My employer has started the PERM Labor Certification application for me. After the PERM application approval, how long the I-140 petition process will likely take?
After the U.S. Department of Labor (DOL) approves the PERM Labor Certification application, the U.S. employer can file an Form I-140 petition with U.S. Citizenship and Immigration Services (USCIS). The Form I-140 petition should includes the original approved PERM application in which the U.S. employer and the alien beneficiary worker must sign it.
The Form I-140 petition should also include the evidence of the U.S. employer’s ability to pay the alien worker’s salary, and documents confirming that the alien beneficiary is qualified for the position, such as a copy of the alien worker’s educational degrees. The approved PERM Labor Certification application is only valid for a certain period of time, therefore the Form I-140 petition must be filed within this validity period. Otherwise the PERM Labor Certification application will expire, and the employer must start over again.
Generally, USCIS may take at least four months for I-140 decisions, and it can take USCIS much longer to adjudicate the Form I-140 petitions. Also, there is an expediting option available, Form I-140 Premium Service, for Form I-140 petition. The employer can pay an extra $1000 fee and request premium processing within 15 calendar days of receipt. A USCIS officer will review the application and determine the appropriate action which would be an approval. Alternatively, an USCIS officer could issue a Request for Further Evidence (RFE), or a Notice of Intent to Deny (NOID). For the case of RFE, USCIS will make a decision within 15 days of receipt of the response.
I came to U.S. with B-1 visa, and married a U.S. husband. Now, my divorce has taken a while to come through, and I am now out of status in U.S. If I wait to re-marry here in the U.S. with a U.S. Citizen or a Permanent Resident (Green Card holder). What should I do?
If you marry a U.S. Citizen, you can apply for Adjustment of Status inside U.S. However, if you marry a Permanent Resident, the mere filing of an immigrant visa I-130 petition on your behalf does not give you permission to remain in the United States.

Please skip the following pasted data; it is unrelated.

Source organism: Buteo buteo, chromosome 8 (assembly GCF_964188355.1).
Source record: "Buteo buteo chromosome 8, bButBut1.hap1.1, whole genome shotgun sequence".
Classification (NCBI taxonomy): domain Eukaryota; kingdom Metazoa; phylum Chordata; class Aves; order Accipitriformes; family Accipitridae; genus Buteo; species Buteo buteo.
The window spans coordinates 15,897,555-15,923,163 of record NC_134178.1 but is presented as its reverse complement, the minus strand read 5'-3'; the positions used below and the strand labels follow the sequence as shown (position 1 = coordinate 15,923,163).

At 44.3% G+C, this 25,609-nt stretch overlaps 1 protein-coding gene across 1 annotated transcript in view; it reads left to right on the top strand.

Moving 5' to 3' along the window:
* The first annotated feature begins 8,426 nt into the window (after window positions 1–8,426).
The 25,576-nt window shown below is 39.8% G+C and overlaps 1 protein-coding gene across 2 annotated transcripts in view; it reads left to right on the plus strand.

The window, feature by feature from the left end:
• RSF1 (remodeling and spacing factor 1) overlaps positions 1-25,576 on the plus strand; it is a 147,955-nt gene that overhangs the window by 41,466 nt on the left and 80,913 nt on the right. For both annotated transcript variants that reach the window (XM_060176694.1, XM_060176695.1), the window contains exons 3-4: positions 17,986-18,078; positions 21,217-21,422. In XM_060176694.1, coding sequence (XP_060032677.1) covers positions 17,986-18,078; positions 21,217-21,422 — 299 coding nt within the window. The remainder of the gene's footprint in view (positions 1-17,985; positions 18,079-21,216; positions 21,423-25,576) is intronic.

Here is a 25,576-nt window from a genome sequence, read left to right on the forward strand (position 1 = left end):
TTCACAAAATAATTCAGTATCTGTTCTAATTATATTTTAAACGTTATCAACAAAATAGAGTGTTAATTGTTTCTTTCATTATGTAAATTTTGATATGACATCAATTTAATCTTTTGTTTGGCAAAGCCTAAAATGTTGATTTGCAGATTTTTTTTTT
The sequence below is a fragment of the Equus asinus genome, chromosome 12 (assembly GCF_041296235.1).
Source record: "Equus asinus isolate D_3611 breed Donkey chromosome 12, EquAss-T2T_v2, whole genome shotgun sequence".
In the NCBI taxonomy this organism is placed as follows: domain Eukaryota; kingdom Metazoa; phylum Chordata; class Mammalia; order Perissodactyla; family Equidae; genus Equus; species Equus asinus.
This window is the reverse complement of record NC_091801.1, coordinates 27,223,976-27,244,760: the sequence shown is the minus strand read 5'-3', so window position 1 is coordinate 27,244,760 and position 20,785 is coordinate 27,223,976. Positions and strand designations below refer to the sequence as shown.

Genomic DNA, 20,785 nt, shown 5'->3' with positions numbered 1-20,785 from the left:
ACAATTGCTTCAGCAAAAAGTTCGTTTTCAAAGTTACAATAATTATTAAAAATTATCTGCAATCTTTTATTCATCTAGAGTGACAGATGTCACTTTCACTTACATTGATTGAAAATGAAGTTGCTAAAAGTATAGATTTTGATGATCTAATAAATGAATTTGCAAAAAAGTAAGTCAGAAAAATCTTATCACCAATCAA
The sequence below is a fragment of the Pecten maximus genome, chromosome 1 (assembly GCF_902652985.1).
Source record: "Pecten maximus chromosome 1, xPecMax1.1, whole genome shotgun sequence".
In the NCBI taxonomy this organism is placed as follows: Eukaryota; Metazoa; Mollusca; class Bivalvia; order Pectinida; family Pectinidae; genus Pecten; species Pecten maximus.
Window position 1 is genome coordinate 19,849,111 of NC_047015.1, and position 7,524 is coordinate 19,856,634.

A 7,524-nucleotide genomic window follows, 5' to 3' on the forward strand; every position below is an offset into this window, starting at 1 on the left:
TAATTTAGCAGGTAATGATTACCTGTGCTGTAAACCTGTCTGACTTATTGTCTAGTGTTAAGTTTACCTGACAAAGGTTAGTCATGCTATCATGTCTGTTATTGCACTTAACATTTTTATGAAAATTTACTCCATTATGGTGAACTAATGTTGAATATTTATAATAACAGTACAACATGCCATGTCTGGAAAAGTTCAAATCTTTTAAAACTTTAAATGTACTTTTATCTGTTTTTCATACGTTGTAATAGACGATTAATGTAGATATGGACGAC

However, beware of leaving the U.S. If you remain in the United States unlawfully for more than 180 days, you may not be able to return to the United States for 3 years. If you remain in the United States unlawfully for more than 1 year, you may not be able to return to the United States for 10 years. There are waivers of the 3 and 10 year bars, if you can prove extreme hardship to your spouse. However, USCIS interprets the words "extreme hardship" very narrowly.
For a family-based immigration, what does a sponsor need to do to start the immigration process for a U.S. Citizen's relative?
To start the immigration process for a U.S. Citizen's relative, there are two scenarios:
1). The Beneficiary is already in the United States in a nonimmigrant status: If the alien is an immediate relative of a U.S. Citizen then he/she does not need to be in nonimmigrant status, but does need to have been admitted into the U.S. with a valid visa. In this case, if the Beneficiary is an immediate relative of a U.S. citizen, the U.S. Citizen sponsor can file an immigration petition, and the Beneficiary can file an application for adjustment of status at the same time.
If the Beneficiary belongs to one of the four Preferences, then only the immigration petition can be filed, and the Beneficiary has to wait for the immigrant visa number to become current before he or she may apply to adjust to permanent resident. During this waiting period, the Beneficiary needs to independently maintain a valid nonimmigrant status.
2). The Beneficiary is outside the United States: In this case, the Sponsor needs to file an immigration petition and request that the USCIS notify a U.S. Consulate in the country where the Beneficiary lives. Once the immigration petition is approved, the National Visa Center of the U.S. State Department sends a forms and information package, "Packet 3", to the Sponsor.